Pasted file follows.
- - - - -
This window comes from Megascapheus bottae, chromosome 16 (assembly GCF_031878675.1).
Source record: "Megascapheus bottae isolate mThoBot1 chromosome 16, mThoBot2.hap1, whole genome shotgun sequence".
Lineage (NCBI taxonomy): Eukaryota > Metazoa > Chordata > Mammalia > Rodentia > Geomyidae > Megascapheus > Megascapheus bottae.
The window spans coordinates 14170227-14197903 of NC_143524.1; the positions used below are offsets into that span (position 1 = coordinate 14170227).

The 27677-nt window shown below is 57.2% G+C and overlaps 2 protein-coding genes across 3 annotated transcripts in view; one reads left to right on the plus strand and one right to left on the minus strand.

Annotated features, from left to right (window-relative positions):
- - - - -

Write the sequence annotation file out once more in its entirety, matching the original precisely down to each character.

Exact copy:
This window comes from Megascapheus bottae, chromosome 16 (assembly GCF_031878675.1).
Source record: "Megascapheus bottae isolate mThoBot1 chromosome 16, mThoBot2.hap1, whole genome shotgun sequence".
Lineage (NCBI taxonomy): Eukaryota > Metazoa > Chordata > Mammalia > Rodentia > Geomyidae > Megascapheus > Megascapheus bottae.
The window spans coordinates 14170227-14197903 of NC_143524.1; the positions used below are offsets into that span (position 1 = coordinate 14170227).

The 27677-nt window shown below is 57.2% G+C and overlaps 2 protein-coding genes across 3 annotated transcripts in view; one reads left to right on the plus strand and one right to left on the minus strand.

Annotated features, from left to right (window-relative positions):